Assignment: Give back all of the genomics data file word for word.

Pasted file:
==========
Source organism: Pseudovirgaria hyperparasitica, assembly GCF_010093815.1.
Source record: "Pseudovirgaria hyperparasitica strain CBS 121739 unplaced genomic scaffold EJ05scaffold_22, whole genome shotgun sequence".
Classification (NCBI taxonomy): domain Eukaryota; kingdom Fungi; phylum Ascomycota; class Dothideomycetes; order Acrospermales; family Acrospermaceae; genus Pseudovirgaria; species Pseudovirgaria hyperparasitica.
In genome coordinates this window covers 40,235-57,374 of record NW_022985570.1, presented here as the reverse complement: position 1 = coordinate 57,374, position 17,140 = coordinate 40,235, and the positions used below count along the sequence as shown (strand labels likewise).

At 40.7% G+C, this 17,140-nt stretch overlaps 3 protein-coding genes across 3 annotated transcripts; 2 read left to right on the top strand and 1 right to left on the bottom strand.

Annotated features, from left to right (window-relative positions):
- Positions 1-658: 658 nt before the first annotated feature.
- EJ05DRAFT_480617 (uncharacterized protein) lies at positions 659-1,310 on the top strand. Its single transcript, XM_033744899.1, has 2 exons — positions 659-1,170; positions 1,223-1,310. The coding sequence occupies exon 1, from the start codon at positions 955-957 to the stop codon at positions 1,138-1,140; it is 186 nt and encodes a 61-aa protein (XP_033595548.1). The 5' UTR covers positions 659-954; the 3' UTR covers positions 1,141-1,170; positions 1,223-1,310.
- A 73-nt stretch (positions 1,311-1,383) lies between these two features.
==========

Source organism: Pseudovirgaria hyperparasitica, assembly GCF_010093815.1.
Source record: "Pseudovirgaria hyperparasitica strain CBS 121739 unplaced genomic scaffold EJ05scaffold_22, whole genome shotgun sequence".
Classification (NCBI taxonomy): domain Eukaryota; kingdom Fungi; phylum Ascomycota; class Dothideomycetes; order Acrospermales; family Acrospermaceae; genus Pseudovirgaria; species Pseudovirgaria hyperparasitica.
In genome coordinates this window covers 40,235-57,374 of record NW_022985570.1, presented here as the reverse complement: position 1 = coordinate 57,374, position 17,140 = coordinate 40,235, and the positions used below count along the sequence as shown (strand labels likewise).

At 40.7% G+C, this 17,140-nt stretch overlaps 3 protein-coding genes across 3 annotated transcripts; 2 read left to right on the top strand and 1 right to left on the bottom strand.

Annotated features, from left to right (window-relative positions):
- Positions 1-658: 658 nt before the first annotated feature.
- EJ05DRAFT_480617 (uncharacterized protein) lies at positions 659-1,310 on the top strand. Its single transcript, XM_033744899.1, has 2 exons — positions 659-1,170; positions 1,223-1,310. The coding sequence occupies exon 1, from the start codon at positions 955-957 to the stop codon at positions 1,138-1,140; it is 186 nt and encodes a 61-aa protein (XP_033595548.1). The 5' UTR covers positions 659-954; the 3' UTR covers positions 1,141-1,170; positions 1,223-1,310.
- A 73-nt stretch (positions 1,311-1,383) lies between these two features.